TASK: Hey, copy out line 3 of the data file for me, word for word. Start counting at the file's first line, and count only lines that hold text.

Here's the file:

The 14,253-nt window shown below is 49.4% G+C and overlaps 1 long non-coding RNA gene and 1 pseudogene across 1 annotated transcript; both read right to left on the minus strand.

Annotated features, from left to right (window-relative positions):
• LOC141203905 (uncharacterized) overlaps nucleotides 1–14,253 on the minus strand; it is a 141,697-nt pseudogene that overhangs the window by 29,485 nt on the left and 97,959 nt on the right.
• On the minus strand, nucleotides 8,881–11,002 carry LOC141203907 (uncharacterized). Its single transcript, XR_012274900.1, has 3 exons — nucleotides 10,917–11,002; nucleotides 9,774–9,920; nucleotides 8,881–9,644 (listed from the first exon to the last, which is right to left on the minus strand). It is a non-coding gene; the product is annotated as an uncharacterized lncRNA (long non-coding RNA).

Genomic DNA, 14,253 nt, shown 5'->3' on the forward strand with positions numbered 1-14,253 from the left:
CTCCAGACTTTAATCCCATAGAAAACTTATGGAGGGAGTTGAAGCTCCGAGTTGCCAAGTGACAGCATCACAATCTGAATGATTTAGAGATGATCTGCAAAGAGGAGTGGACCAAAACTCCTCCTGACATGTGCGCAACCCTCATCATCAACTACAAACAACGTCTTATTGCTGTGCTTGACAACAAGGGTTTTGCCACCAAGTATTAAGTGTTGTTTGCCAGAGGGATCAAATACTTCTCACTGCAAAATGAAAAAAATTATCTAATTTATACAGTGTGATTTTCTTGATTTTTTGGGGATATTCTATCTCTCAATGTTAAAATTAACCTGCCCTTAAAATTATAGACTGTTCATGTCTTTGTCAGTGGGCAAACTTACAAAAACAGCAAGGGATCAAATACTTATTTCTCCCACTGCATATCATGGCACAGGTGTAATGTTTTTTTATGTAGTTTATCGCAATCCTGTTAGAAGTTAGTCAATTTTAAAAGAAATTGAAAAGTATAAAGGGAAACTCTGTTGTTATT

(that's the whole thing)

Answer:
• LOC141203905 (uncharacterized) overlaps nucleotides 1–14,253 on the minus strand; it is a 141,697-nt pseudogene that overhangs the window by 29,485 nt on the left and 97,959 nt on the right.